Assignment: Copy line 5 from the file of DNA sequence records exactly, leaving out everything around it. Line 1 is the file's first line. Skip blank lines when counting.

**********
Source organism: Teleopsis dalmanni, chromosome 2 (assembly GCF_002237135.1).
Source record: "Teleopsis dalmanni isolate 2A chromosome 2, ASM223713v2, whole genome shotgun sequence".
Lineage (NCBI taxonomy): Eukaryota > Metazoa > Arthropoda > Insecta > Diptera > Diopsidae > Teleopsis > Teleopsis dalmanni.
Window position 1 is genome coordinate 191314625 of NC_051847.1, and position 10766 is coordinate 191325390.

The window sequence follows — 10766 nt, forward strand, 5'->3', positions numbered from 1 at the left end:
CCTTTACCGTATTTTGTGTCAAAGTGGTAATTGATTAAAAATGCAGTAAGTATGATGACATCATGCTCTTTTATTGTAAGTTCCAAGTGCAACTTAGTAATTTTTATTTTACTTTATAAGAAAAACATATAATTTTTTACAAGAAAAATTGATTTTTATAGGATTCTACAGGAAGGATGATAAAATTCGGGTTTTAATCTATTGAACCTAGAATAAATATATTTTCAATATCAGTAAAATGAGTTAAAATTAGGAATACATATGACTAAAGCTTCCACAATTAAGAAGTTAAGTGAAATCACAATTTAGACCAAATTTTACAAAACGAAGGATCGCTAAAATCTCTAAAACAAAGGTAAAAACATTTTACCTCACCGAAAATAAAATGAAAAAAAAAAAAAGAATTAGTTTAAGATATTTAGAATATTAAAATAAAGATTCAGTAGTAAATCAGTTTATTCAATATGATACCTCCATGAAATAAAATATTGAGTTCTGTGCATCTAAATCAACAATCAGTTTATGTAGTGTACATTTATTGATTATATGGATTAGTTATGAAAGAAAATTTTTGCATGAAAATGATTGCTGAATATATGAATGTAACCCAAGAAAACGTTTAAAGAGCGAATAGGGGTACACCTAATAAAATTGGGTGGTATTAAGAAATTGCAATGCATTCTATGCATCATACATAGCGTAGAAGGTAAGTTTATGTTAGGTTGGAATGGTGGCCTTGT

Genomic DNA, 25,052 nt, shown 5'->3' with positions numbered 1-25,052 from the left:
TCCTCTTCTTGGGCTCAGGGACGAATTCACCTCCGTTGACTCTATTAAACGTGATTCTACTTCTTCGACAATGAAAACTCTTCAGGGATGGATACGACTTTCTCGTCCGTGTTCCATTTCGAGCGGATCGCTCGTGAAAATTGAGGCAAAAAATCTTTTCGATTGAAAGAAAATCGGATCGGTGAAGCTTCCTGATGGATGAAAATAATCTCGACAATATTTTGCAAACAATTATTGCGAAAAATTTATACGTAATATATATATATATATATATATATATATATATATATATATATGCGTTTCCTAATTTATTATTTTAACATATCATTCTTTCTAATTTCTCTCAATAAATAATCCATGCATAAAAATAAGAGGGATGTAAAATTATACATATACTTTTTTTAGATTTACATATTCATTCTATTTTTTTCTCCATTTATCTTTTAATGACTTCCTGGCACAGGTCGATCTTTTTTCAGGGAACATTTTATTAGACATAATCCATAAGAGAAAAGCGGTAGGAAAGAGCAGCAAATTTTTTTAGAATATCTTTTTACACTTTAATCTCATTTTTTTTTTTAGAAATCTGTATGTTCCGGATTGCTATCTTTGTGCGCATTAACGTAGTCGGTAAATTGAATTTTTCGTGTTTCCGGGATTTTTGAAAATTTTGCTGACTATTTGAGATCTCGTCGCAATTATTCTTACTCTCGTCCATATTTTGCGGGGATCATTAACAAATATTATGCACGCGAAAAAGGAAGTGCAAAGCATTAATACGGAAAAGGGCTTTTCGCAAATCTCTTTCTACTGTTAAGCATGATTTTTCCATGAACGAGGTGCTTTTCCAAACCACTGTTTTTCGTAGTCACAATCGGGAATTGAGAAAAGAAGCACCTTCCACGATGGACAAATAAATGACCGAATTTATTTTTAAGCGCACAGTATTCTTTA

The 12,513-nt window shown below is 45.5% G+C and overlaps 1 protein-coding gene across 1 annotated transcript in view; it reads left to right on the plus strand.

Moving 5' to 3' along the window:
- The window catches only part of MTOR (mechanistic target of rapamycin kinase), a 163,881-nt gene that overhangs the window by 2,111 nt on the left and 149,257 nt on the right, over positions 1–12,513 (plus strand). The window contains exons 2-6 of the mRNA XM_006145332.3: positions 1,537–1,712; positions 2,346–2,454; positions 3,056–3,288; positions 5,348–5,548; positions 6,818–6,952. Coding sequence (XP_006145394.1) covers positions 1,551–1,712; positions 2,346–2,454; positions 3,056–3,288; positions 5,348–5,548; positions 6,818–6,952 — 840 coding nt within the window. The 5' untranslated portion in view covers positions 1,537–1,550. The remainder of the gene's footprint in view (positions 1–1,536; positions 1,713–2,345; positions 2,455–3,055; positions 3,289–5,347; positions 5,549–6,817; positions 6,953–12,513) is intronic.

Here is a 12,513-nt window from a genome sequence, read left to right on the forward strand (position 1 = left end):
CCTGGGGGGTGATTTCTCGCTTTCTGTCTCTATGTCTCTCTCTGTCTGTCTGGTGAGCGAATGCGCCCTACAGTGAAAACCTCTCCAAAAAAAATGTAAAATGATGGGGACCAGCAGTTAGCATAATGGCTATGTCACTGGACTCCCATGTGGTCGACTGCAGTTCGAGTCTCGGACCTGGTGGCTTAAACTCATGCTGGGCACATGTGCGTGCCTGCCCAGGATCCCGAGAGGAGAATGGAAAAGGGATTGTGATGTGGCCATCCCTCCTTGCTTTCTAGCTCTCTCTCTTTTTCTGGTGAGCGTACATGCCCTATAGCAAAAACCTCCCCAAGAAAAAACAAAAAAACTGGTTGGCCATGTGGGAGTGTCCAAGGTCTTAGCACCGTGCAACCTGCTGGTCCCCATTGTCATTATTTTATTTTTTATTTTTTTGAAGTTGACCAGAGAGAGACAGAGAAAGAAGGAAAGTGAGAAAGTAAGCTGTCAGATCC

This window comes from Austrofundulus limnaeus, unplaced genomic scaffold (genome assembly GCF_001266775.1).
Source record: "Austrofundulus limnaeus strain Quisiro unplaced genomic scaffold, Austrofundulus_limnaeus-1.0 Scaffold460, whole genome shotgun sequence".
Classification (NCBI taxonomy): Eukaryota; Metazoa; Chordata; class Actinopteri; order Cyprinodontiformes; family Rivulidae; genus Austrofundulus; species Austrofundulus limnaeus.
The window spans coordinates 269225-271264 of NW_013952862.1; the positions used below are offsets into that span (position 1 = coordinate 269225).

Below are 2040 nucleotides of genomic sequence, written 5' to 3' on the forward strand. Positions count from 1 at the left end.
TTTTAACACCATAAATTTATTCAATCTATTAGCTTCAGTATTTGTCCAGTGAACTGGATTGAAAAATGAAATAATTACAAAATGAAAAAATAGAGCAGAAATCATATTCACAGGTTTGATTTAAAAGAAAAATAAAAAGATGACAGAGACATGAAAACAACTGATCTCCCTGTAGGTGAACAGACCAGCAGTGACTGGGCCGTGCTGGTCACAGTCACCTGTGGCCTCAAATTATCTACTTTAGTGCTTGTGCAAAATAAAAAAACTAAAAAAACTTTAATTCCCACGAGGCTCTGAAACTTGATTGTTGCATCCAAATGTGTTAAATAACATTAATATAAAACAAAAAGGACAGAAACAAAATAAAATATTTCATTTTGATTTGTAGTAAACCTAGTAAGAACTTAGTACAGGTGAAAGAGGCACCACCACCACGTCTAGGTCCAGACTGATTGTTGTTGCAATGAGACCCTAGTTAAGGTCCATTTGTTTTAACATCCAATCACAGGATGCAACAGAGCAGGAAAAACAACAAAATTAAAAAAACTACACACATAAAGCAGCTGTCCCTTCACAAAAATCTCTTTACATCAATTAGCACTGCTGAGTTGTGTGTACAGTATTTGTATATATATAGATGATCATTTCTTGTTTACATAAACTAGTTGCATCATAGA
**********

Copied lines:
The window sequence follows — 10766 nt, forward strand, 5'->3', positions numbered from 1 at the left end: